Even when nations, such as South Africa and the United States, make a concerted effort to embody and implement inclusive education, an examination of these systems is still in order. Structural inequalities tend to linger and racism and discrimination also have pervasive and lingering effects on people, cultures and systems. In “Inclusive Education: A Tame Solution to a Wicked Problem,” Elizabeth Walton describes promoting inclusivity as “a Sisyphean task against the mountain of exclusionary pressures that the education system presents”. (2017, p. 86) Hence, Walton likens exclusionary education to a “wicked problem”.
Wicked problems are defined by Walton as problems that are “complex, dynamic, multi-faceted and intractable”. (2017, p. 85) The wicked problem of inclusive education mainly lies in not having a deep understanding of the problem of educational exclusion before attempting to carry out inclusive education. Inclusive education, particularly in light of historical apartheid and racial inequality, cannot be superficial. It requires depth and buy-in from all stakeholders.
Phasha, N., Mahlo, D., & Dei, G. J. S. (Eds.). (2017). Inclusive Education in African Contexts: A Critical Reader. Springer.
“Indigenous like corn, the mestiza is a product of crossbreeding, designed for preservation under a variety of condition.” ~Gloria Anzaldua
Cristina’s Social Location: My social identities are very perceptible to me at this point of time. I am a mother of two energetic kids, Vincent and Lila, ages 9 and 6. I am Latina, the daughter of Mexican immigrants. After 9 grueling months last year, my father Jose, age 75 survived a rare form of lymphoma only to come down with an excruciating chronic pain condition that has lasted for over 12 months. I am also a 3rd year doctoral student, struggling to balance coursework with a full-time job, and teaching an undergraduate course.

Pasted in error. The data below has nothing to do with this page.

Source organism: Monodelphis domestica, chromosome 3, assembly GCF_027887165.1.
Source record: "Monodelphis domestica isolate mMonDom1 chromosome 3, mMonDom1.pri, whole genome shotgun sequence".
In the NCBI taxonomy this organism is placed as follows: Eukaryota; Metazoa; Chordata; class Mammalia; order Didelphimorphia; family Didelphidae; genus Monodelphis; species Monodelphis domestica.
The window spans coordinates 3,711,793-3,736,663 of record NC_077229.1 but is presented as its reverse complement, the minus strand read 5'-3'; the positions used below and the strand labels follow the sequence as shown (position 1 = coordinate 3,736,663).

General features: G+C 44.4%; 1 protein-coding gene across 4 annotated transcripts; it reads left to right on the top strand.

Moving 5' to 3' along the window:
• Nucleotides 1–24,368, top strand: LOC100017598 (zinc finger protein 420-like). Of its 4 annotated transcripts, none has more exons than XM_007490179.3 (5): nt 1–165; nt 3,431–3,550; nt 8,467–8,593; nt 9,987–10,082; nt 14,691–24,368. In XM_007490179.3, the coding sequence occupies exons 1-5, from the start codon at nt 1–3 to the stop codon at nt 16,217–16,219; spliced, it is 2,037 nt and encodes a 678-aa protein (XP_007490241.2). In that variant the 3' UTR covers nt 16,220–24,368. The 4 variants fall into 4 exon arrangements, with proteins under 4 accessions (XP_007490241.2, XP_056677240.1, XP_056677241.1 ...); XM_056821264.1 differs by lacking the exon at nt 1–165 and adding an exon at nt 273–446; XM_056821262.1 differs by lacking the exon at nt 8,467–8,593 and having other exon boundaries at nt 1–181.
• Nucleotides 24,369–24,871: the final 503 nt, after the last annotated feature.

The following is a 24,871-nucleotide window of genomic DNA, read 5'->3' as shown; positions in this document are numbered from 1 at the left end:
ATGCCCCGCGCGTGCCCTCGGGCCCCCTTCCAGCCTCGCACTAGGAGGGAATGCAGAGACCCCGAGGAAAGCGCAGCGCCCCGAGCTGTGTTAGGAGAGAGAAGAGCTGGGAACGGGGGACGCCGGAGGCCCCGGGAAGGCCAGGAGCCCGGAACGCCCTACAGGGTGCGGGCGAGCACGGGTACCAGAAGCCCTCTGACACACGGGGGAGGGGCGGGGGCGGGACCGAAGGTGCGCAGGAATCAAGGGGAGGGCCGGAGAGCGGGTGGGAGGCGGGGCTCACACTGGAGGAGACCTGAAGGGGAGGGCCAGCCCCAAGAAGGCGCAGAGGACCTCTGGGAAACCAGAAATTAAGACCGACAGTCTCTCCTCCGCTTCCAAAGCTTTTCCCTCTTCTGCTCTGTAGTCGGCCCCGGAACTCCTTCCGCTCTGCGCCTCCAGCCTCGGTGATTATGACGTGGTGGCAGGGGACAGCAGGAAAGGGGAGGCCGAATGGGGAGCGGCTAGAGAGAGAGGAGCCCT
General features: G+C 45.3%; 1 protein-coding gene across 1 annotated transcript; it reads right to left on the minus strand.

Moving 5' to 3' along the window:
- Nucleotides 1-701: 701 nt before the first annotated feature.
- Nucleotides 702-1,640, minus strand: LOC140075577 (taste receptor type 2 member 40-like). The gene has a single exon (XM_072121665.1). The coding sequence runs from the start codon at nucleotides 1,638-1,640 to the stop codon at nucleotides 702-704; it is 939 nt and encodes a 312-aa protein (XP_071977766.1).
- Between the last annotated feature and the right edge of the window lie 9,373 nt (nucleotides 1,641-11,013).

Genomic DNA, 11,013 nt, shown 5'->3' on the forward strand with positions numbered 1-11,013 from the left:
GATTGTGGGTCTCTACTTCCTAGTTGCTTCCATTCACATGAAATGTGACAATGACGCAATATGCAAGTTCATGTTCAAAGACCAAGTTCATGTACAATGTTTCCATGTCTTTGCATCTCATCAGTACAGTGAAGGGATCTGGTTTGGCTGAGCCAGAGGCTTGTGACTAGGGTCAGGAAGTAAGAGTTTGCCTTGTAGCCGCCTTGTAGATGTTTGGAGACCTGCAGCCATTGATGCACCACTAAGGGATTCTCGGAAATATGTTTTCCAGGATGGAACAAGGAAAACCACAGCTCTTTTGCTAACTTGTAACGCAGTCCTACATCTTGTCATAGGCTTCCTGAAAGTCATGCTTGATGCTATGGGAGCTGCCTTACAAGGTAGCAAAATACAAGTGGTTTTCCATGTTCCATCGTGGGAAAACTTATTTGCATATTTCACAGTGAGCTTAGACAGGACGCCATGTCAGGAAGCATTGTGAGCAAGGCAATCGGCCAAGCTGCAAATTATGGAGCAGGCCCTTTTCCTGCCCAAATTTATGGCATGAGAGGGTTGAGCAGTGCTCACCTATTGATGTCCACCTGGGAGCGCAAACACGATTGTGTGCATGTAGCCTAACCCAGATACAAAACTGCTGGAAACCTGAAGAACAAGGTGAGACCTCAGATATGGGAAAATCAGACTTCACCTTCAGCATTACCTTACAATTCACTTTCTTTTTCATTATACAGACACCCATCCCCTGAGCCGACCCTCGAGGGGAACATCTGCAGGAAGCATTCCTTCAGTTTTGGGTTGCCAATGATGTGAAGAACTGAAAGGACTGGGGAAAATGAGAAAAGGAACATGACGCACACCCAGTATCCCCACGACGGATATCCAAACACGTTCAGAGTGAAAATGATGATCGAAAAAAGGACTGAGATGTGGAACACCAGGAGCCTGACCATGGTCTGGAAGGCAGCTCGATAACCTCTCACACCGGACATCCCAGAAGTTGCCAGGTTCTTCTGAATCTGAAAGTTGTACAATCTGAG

SA & US Inclusive Education: Both South Africa and the United States have culturally diverse populations. In both settings, educational systems clamor for greater inclusivity and cultural responsiveness to facilitate the engagement and learning of diverse students and populations.
Hammond Textbook: In Culturally Responsive Teaching and the Brain: Promoting Authentic Engagement and Rigor among culturally and Linguistically Diverse Students, an educator’s ability to be aware of culture, context and poverty is key to engaging diverse learners. A helpful tool for educators is ascertaining whether students have an orientation towards collectivism or individualism.
Changemaking: In the two different undergraduate Leadership Studies minor classes that I have taught at USD, both require students to focus on a social justice project that they are passionate about on campus or in the community. I am always amazed at the work and insights they produce. I’m definitely excited to reach across cultures and continents to step up to the challenge to collaborate with our counterparts in South Africa!
I chose this course is because I listened to the audiobook Born A Crime by Trevor Noah on a road trip to Arizona last year. Hearing his story in his own words was humorous and heartwarming. I knew very little about South Africa, aside from being vaguely familiar with the notion of apartheid and the leader Nelson Mandela. Hearing Noah’s story made South Africa real and enticing. He is both black and white in a country where there are tensions between those two realities. Being bicultural (Mexican and American) in the U.S., his story resonated deeply with me. Last year, I visited Belfast and studied educational systems in post-conflict environments and I drew parallels to the plight of Latino students in urban settings in the U.S. Studying inclusive education in post-segregated South Africa will also shed light on the Latino educational experience in the U.S. I hope to learn about best practices for inclusive education that can be applied to Latino communities.
I have started reading A Long Walk to Freedom by Nelson Mandela. Similar to the Troubles in Northern Ireland, the race struggle in S.A. was also inspired by the civil rights movement in the U.S. There are parallels that exist(ed) between races in both countries – cognitive dissonance, need for unifying leaders, the grave ethical dilemma, etc. From watching the 2018 movie Chasing Feelings, I drew parallels to America’s attempt to define itself as post-racial society after President Obama’s election. The tension and residue from historical racial divide even in academic and intellectual settings still persists.